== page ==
CHARLESTON, W.Va. - Dr. John Haley headed off to Vietnam in 1966, confident his dental and oral surgery training had prepared him well to treat injured soldiers.
He was humbled pretty quickly.
Working at a hospital in Saigon, he approached a patient whose face was heavily bandaged.
"I had just finished my residency and I was cocky as hell," he said. "I'm playing Dr. Kildare and I go over there and say, 'Let's take the bandages off.' "
When he saw the young man's injuries, Haley was stunned.
"I froze," he said, the memory still fresh decades later. "It looked like someone had taken a curved blade and cut off the bottom part of his face."
A veteran nurse assisting him took charge and helped Haley focus.
"She said, 'Remember, A, B, C,' - clear the airway, stop the bleeding, clean it up," he said.
His three years in Vietnam provided more training than nearly all of his years of schooling and informed Haley's philosophy about patient care for his 44-year career in Charleston, one that ended this month with his retirement.
He learned to focus on healing and not devastation. He learned to improvise, figuring out solutions in the worst of circumstances.
"It was knife, fork and spoon surgery. If you didn't have it, you could make it," he said.
Haley learned to be both tough and compassionate.
One day while he was walking through a field hospital, a badly injured young soldier - no more than 18 or 19 years old - held his arm out to Haley.
"I still start crying sometimes when I tell this," Haley said, growing emotional. "He looked at me and said, 'Doc, am I going to die?' I looked at him and thought he probably was going to die.
"I said, 'I'll tell you what, if you die, you won't die alone. I'll be with you.' And I sat down and held him. And he died in my arms."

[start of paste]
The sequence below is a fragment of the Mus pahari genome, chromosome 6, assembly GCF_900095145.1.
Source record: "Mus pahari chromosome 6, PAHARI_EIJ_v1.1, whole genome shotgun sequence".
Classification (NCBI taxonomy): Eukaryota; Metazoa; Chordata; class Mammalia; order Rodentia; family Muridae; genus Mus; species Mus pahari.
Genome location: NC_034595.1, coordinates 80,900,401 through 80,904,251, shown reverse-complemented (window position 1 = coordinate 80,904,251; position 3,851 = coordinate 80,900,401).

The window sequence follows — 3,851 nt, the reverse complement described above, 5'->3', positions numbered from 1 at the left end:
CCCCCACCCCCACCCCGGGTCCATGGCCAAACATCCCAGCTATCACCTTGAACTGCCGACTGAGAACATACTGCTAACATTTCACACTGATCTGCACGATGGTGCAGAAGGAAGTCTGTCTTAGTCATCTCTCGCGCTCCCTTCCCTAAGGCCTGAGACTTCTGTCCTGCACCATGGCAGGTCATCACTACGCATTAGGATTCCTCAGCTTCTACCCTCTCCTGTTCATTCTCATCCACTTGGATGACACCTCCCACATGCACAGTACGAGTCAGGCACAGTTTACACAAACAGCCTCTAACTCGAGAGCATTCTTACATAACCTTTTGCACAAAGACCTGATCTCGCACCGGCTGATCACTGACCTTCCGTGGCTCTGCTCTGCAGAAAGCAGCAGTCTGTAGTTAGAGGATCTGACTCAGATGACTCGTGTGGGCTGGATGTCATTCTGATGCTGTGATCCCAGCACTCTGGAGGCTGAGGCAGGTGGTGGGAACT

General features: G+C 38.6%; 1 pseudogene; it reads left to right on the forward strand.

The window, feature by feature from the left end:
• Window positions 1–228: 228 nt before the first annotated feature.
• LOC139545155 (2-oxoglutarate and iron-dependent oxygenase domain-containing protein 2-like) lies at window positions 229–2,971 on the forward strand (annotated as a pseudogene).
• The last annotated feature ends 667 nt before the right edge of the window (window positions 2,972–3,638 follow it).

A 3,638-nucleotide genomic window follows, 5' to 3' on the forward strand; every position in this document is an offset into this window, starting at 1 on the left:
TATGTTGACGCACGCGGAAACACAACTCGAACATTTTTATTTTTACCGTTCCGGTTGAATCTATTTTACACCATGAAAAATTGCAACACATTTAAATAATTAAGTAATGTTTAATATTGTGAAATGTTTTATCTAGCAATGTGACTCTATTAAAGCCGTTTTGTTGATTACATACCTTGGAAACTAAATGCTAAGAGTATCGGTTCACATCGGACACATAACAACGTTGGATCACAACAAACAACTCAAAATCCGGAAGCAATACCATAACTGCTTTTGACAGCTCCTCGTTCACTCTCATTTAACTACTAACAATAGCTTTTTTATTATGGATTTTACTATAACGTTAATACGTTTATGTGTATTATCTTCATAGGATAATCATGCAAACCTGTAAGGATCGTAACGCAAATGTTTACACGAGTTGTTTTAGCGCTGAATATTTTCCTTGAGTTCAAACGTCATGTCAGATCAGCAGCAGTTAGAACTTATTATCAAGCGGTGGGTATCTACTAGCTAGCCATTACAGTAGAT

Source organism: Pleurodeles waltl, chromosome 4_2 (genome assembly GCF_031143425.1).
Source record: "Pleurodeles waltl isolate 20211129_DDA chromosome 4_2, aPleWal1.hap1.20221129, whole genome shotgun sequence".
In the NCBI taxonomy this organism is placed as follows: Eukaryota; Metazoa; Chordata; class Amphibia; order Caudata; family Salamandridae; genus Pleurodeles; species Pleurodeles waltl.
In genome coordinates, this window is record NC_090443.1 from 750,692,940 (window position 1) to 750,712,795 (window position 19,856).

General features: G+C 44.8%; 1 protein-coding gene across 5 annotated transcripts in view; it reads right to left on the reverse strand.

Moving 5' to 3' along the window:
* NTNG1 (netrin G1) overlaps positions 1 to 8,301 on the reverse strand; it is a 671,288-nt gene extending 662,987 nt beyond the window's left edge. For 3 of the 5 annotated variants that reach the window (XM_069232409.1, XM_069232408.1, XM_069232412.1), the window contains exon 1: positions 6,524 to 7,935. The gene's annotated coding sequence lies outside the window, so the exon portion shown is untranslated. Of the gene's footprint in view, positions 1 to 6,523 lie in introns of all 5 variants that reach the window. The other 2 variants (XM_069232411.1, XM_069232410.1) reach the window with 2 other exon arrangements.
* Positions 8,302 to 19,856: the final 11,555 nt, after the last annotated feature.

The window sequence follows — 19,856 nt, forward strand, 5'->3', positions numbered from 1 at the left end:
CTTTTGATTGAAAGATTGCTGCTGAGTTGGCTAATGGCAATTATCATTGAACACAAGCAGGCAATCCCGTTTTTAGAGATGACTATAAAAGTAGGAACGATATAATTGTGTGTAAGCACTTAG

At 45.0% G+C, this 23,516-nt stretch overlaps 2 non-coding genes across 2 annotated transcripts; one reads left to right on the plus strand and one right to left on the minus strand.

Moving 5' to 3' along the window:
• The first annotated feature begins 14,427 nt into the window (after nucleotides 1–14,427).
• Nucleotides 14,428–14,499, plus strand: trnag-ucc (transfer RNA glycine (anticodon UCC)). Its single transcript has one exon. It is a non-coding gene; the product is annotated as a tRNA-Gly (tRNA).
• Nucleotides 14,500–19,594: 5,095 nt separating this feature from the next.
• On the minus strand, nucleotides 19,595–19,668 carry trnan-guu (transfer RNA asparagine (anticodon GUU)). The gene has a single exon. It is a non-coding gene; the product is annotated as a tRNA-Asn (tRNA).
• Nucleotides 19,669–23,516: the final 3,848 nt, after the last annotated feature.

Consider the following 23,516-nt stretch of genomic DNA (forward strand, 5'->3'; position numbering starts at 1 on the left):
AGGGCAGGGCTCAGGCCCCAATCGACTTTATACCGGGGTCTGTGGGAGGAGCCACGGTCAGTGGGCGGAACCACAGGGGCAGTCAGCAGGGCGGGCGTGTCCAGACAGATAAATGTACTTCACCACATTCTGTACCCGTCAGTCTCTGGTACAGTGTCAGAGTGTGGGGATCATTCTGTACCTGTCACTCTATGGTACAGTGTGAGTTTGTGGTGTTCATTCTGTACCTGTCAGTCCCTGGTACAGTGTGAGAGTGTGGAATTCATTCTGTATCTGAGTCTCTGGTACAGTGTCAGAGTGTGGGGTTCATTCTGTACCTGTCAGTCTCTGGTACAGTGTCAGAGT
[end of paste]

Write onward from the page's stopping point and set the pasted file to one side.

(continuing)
Haley said his war memories remain fresh and he still finds himself awaking with a start at night occasionally.
The cocky young doctor came home to Charleston as a seasoned surgeon with a clear idea of how he would treat patients, whether for a traumatic injury such as a car accident or whether they needed their wisdom teeth extracted.
"I learned early on if you are aloof and behave like an asshole, you're treated like one. And the patients don't understand what you are telling them," he said. "You have to give a damn about them.
"I deal with people one-on-one," added Haley, 75. "If you came to my office with an appointment at 1 p.m., we saw you at 1 p.m. And we didn't see the next patient until we were finished with you.
"It's not the way to make millions of dollars, but I don't run a train station here."
The Charleston native, son and grandson of physicians, volunteered for service in Vietnam because his family had always served.
"My family has been here since 1642, when we arrived at Jamestown," he said. "We have served in the Revolutionary War, the Civil War on the Confederate side and World War II."
His physician father, also named John, served as a Navy physician during World War II and returned to Charleston to become one of the founders of the Eye & Ear Clinic.
Although he comes from physician stock, Haley admits he didn't always take his studies seriously.